A source told the Cyprus Mail that CyTA's response was that the rates they applied were voted and approved by parliament earlier this year, where they had figures of previous years in front of them, and knew or ought to have known that CyTA had these surpluses.

    Yiorkadji noted that the Electricity Authority of Cyprus (EAC) came under a similar legal provision but that they were making investments of a greater volume than their surpluses.

    President of the Pancyprian Association of Retail Telecom Companies (PARTC), Ioannis Diakos, charged deputies with failing to do their job, by not holding CyTA to account while approving their budget. The PARTC is taking the Competition Commission to the Supreme Court for delaying the decision to impose a penalty, given that the association approached it back in December 2000.

    "CyTA was allowed to make inflated profits as a non-profit organisation and enter into the business of selling mobile phones, using their dominant position in the market to take over the retail market," said Diakos.

    "How can we compete when they open up a retail shop in the customer service office, allow customers to pay through their existing account and send out advertising leaflets to all their customers?" he asked.

    Diakos said that the penalty has come after PARTC applied pressure on the government through the European Union not to close the 28th chapter on competition until this was settled. "We need to clarify and define the role and responsibilities of deputies, the Auditor general, the Competition Commission and the Telecoms Regulator in order to maintain a proper check on competition in the market," said Diakos.

    Permanent Secretary of the Consumers Association, Dinos Ioannou, hailed the decision to fine CyTA, demanding its implementation immediately and that consumers be reimbursed for overcharging over the years. "We are not sure how consumers will benefit directly from the 20 million penalty but we shall insist that consumers receive the amount they have been overcharged," said Ioannou.

    The 20 million fine, if not overturned, will go to the consolidated fund of the government, an official term meaning it gets added to the state revenue bucket.

    "If CyTA had paid necessary attention to what was said then they would have given back through consumer services the surpluses they had made, now the benefit goes straight to the state," said Yiorkadji.

    Copyright Cyprus Mail 2002

    [07] AEL players in car crash on way to match

    By a Staff Reporter

    FOUR AEL Limassol players were injured last night when their car overturned on the way to their UEFA Cup match with Hungarian team Ferencvaros at Limassol's Tsireon stadium.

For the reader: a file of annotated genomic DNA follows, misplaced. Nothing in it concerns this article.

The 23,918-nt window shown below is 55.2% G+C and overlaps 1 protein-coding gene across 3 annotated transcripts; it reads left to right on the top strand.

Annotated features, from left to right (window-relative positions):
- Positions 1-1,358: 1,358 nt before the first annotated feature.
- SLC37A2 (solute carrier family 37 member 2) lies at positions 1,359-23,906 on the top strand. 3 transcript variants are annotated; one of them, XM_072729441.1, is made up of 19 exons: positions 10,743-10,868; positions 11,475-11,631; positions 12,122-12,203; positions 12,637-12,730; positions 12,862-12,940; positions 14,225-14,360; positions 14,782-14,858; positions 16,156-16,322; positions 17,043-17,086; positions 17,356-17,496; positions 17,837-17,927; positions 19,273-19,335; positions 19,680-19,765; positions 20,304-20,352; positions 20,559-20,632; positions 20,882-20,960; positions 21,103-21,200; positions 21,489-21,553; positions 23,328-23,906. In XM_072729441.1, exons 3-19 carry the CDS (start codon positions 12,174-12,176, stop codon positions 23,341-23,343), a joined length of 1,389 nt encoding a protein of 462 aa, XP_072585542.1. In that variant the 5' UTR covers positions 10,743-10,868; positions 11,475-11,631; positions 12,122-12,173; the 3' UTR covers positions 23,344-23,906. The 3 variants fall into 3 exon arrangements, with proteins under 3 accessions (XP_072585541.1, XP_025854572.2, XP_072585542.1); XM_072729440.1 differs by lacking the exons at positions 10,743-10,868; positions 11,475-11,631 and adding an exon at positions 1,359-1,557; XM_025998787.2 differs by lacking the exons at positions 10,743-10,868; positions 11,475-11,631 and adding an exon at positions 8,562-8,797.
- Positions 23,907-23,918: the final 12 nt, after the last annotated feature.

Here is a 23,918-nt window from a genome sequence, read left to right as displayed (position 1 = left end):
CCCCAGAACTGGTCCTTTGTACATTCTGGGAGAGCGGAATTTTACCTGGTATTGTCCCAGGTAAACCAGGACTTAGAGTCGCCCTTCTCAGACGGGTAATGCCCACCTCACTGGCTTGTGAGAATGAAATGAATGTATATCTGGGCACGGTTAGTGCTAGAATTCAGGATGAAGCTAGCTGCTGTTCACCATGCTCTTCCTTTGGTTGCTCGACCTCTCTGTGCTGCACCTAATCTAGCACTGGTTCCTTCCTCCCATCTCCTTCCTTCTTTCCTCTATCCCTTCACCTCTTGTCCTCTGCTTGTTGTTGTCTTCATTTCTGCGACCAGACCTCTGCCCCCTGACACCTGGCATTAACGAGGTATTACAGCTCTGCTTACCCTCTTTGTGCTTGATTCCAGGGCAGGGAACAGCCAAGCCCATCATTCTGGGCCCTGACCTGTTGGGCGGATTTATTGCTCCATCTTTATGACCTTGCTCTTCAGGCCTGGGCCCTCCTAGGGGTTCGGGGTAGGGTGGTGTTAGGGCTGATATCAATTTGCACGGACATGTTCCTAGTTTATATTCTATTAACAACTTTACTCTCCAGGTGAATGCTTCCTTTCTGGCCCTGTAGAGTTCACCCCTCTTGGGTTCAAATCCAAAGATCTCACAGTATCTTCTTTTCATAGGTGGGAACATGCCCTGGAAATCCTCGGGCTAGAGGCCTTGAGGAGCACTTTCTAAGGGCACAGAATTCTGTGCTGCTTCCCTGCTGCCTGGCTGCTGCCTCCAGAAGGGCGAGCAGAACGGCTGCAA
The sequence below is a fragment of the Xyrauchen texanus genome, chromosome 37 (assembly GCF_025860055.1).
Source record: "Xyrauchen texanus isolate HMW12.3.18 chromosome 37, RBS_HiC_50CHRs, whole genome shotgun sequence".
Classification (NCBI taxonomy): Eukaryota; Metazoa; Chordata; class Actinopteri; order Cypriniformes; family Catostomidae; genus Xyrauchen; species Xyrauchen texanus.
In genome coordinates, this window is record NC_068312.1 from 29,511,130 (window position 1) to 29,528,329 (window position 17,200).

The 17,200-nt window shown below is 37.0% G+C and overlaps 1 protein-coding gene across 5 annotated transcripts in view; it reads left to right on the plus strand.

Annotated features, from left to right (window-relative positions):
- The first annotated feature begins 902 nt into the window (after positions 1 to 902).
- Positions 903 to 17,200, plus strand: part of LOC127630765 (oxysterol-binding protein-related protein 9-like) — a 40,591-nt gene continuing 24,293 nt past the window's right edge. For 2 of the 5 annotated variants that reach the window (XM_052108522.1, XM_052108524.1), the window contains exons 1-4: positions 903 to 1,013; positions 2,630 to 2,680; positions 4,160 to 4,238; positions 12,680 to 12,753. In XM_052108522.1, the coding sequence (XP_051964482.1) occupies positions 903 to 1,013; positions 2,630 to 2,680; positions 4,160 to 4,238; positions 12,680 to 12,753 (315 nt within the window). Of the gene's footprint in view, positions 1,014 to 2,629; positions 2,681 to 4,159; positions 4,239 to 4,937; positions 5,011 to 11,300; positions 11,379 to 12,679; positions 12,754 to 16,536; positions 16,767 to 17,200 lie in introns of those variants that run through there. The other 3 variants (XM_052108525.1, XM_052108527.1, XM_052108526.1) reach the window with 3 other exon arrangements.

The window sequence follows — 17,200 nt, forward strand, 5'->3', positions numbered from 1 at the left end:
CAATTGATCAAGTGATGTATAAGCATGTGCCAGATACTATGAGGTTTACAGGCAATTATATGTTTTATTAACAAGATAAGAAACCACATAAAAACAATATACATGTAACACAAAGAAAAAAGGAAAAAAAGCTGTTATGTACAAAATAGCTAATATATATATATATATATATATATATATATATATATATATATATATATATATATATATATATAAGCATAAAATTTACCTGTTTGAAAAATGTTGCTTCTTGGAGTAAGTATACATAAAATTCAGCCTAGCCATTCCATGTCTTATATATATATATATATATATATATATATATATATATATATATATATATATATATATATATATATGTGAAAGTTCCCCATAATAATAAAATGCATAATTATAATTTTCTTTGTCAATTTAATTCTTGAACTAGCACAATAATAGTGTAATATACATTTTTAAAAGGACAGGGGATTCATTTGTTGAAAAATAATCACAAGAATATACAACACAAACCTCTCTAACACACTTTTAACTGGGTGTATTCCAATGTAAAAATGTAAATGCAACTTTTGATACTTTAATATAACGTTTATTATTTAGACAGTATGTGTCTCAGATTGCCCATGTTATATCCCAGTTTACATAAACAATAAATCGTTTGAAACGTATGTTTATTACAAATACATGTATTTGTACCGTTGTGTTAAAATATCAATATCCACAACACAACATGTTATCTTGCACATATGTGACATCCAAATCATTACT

The accident happened on Nicodimos Mylonas Street after the players' car collided with another car with three women passengers.

    The four players, captain Rikkos Christofi, goalkeeper Demetris Leonis, Marios Christodoulou, and George Constantis were all rushed to a private clinic.

    Christofi was injured on the head and Leoni suffered concussion. Neither was said to be in a serious condition.

    Christodoulou and Constanti were slightly injured and were discharged after receiving treatment.

    AEL went on to win last night's match 2-1 but Ferencvaros goes through on aggregate (5-2).

    Copyright Cyprus Mail 2002

    [08] Half burned mobile phone found at helicopter crash site

    By a Staff Reporter

    DEFENCE Minister Socratis Hasikos yesterday confirmed a mobile phone had been found near the site of the helicopter crash which killed the Commander of the National Guard and four other officers near Paphos on July 10.

    The phone was found by a shepherd near the ravine where the helicopter crashed just outside the village of Kouklia.

    Hasikos said the authorities had not yet determined who the owner of the phone was.

    "It is possible that it belongs to a stranger," he said.

    He added that the fact that it had been found near the crash site did not necessarily mean that it belonged to one of the helicopter's passengers.

    Hasikos did reveal, however, that the phone was half burnt, but was quick to add the find was not considered very important. He did not rule out more personal items emerging from the area.

    The Defence Minister said that four other mobile phones had been found at the site.

    The finding of the mobile 50 days after the crash has raised questions concerning the efficiency of the search in the area for clues regarding the accident.

    An investigation into the accident has concluded it was caused by a fire, though the causes of the fire could not be determined by the experts.

    Copyright Cyprus Mail 2002

    [09] First driver loses licence through penalty points